March 29, 2008

Managing the city's traffic

How many people find that their streets have been taken over by rush hour traffic?

There should be a sizeable number.

Just now I want to share my experience in the Abhiramapuram and Alwarpet areas of the city which have witnessed major traffic flow changes.

Changes made by the Chennai City Traffic Police to ease the flow on two main roads in this neighbourhood.

Some may approve of them; others may damn them.

But it is quite apparent that the Traffic Police are investing time and effort in this project.

One morning, as I hopped off from an autorickshaw and walked across to my office, a Sub-Inspector at the junction asked if I could spare a few minutes. Would I like to share with him feedback on the changes that had been made in the area?

We spent 20 minutes at that busy junction.

The first ten minutes were devoted to feedback, ideas and the local experience.

But the next ten minutes was one-way communication. For, this Sub-Inspector who had once attended school in this area, seemed to be stuck in a rut in the police force for apparently no fault of his. And on this Friday morning, all he wanted to do was share his lows in professional life.

“I chose to share this with you because you kept listening,” he told me.

There is little I can do for him. But his frustration is not stopping this officer from jotting down feedback on the traffic changes effected here and sharing it with his senior officers.

The positive side of the change here is that police officer Sunil Kumar, now Addl. Commissioner of Police in charge of traffic, has posted officers and men at all the junctions where changes have been effected, assigning men from Mount Road, T. Nagar and elsewhere.

This has ensured that policemen are present in the area to guide and advise motorists throughout the day. And that feedback is recorded on the streets and roads.

Small changes have been made where corrections had to be carried out. And Sunil Kumar says he is open to ideas as long as the changes benefit a large number of people.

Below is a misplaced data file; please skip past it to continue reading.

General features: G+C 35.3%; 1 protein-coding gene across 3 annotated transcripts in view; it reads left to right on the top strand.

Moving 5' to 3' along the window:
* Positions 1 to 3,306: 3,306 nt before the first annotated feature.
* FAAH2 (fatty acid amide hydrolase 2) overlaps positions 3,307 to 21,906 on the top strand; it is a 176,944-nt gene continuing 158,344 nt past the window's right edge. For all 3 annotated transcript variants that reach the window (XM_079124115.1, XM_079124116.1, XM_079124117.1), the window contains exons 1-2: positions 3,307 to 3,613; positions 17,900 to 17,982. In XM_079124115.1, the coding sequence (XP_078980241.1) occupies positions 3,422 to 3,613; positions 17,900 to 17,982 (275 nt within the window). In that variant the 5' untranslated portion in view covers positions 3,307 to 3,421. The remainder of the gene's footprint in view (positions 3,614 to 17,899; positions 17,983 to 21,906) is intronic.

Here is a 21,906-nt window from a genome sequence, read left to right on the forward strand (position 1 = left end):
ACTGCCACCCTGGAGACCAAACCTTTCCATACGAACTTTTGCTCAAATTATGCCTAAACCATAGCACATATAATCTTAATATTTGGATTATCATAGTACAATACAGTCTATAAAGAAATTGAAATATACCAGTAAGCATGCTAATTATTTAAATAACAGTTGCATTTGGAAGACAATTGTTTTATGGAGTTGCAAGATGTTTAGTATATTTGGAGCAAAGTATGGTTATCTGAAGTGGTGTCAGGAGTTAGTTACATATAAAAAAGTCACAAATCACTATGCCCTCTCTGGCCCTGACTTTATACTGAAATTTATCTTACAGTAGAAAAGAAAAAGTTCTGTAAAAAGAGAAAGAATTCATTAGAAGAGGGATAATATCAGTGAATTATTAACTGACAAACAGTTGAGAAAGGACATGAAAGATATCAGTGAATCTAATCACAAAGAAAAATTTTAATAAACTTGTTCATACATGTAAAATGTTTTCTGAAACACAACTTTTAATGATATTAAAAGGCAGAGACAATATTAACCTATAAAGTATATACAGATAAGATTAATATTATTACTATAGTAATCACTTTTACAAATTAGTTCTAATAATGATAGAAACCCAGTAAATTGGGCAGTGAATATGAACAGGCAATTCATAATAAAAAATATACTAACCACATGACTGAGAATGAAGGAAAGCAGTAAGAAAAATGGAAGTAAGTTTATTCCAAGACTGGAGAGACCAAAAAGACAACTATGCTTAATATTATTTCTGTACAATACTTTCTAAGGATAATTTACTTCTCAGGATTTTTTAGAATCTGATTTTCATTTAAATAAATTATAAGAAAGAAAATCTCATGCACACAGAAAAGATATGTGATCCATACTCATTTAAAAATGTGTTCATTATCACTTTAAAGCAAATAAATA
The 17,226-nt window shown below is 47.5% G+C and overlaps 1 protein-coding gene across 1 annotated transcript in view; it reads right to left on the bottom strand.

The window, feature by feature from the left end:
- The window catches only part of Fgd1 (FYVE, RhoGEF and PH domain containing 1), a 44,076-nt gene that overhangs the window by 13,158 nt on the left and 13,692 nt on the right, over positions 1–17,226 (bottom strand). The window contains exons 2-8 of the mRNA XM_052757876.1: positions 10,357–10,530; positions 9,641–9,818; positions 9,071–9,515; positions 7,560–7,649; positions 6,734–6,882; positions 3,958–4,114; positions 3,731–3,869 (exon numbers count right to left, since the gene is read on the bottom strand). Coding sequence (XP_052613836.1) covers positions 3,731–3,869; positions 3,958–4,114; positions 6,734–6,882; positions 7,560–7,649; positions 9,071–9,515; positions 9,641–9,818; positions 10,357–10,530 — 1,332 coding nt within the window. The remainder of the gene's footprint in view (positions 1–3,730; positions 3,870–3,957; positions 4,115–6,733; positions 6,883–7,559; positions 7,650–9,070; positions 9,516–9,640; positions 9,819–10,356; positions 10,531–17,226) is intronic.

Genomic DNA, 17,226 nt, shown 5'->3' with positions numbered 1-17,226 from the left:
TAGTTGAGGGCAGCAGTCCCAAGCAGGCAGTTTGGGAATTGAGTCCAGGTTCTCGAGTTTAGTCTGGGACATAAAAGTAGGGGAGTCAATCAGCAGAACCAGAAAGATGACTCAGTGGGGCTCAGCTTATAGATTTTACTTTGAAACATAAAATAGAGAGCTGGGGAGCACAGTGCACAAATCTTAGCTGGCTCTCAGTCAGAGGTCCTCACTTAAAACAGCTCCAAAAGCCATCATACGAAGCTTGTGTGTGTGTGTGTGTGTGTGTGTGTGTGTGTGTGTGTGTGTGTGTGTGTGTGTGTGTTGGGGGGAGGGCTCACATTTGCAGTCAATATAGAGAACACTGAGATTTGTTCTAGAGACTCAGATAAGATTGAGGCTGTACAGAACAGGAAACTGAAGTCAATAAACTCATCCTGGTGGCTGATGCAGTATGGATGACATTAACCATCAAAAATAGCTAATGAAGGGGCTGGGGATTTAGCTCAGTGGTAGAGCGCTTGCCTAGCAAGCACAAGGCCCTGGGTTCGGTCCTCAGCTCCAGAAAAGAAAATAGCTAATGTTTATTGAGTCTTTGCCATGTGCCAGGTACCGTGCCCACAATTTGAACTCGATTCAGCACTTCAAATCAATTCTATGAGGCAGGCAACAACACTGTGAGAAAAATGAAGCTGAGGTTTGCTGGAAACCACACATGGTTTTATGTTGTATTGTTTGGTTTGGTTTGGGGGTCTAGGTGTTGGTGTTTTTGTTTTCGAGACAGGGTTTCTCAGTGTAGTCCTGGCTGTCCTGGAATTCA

Well, these changes will help us travel faster but a more severe problem is affecting us all.

Motorists are creating ‘bypass’ routes through residential colonies to avoid clogged main roads.

Kalakshetra Colony, Padmanabha Nagar. Mandavellipakkam, Abhiramapuram, K. K. Nagar, Ashok Nagar, Taramani, Velachery . . .

How are we going to tackle this serious development?


Meenakshi said...

I am a resident of Padmanabha Nagar and very much agree with you.Of late, there is continuos heavy traffic on the Fifth street right from 7.30 am in the morning till 10 pm. Especially during peak office time, there is traffic snarls and horn blaring. No driver is bothered that it is a residential area !!!.Added to this , Share Autos also have started taking this route. I sincerely hope that our traffic police take some action and atleast refrain the share autos plying in this area.
We have many senior citizens and children who find it difficult to walk on the road itself.


Nick said...

I see that the TTK/CPR Roads one way system has been cancelled for a rethink.

I do appreciate the way that the authorities here are prepared to give things another try. In my UK Mothercountry, traffic systems are imposed, with much investment and engineering, by the local authorities, and nobody *ever* admits to having made a mistake.

But I no longer live in that area, so can only comment a passerby, not a resident.